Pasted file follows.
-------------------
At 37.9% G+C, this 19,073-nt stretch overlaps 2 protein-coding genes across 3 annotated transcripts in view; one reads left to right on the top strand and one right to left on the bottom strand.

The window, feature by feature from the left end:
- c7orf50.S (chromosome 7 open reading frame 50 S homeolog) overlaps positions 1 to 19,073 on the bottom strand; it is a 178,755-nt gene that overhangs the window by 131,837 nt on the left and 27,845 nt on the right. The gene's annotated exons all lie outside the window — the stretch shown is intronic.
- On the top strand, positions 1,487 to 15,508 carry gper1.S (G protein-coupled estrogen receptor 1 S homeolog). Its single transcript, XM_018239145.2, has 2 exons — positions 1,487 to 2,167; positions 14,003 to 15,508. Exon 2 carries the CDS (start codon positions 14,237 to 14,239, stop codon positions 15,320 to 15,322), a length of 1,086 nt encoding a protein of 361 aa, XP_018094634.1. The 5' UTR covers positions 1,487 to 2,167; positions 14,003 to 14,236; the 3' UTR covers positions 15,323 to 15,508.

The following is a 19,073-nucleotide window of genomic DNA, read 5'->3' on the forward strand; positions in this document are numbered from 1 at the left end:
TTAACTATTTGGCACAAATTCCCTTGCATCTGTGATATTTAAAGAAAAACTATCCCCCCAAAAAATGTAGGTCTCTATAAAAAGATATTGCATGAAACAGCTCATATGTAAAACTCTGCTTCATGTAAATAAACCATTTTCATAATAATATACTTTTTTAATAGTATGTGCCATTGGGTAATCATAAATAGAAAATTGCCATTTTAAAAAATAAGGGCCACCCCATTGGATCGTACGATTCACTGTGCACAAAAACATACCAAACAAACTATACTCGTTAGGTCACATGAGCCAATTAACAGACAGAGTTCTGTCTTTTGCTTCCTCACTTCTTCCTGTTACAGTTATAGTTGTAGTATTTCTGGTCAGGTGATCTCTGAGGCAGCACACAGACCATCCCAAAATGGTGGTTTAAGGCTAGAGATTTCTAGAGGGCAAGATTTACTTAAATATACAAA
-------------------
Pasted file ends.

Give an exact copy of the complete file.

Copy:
At 37.9% G+C, this 19,073-nt stretch overlaps 2 protein-coding genes across 3 annotated transcripts in view; one reads left to right on the top strand and one right to left on the bottom strand.

The window, feature by feature from the left end:
- c7orf50.S (chromosome 7 open reading frame 50 S homeolog) overlaps positions 1 to 19,073 on the bottom strand; it is a 178,755-nt gene that overhangs the window by 131,837 nt on the left and 27,845 nt on the right. The gene's annotated exons all lie outside the window — the stretch shown is intronic.
- On the top strand, positions 1,487 to 15,508 carry gper1.S (G protein-coupled estrogen receptor 1 S homeolog). Its single transcript, XM_018239145.2, has 2 exons — positions 1,487 to 2,167; positions 14,003 to 15,508. Exon 2 carries the CDS (start codon positions 14,237 to 14,239, stop codon positions 15,320 to 15,322), a length of 1,086 nt encoding a protein of 361 aa, XP_018094634.1. The 5' UTR covers positions 1,487 to 2,167; positions 14,003 to 14,236; the 3' UTR covers positions 15,323 to 15,508.

The following is a 19,073-nucleotide window of genomic DNA, read 5'->3' on the forward strand; positions in this document are numbered from 1 at the left end:
TTAACTATTTGGCACAAATTCCCTTGCATCTGTGATATTTAAAGAAAAACTATCCCCCCAAAAAATGTAGGTCTCTATAAAAAGATATTGCATGAAACAGCTCATATGTAAAACTCTGCTTCATGTAAATAAACCATTTTCATAATAATATACTTTTTTAATAGTATGTGCCATTGGGTAATCATAAATAGAAAATTGCCATTTTAAAAAATAAGGGCCACCCCATTGGATCGTACGATTCACTGTGCACAAAAACATACCAAACAAACTATACTCGTTAGGTCACATGAGCCAATTAACAGACAGAGTTCTGTCTTTTGCTTCCTCACTTCTTCCTGTTACAGTTATAGTTGTAGTATTTCTGGTCAGGTGATCTCTGAGGCAGCACACAGACCATCCCAAAATGGTGGTTTAAGGCTAGAGATTTCTAGAGGGCAAGATTTACTTAAATATACAAA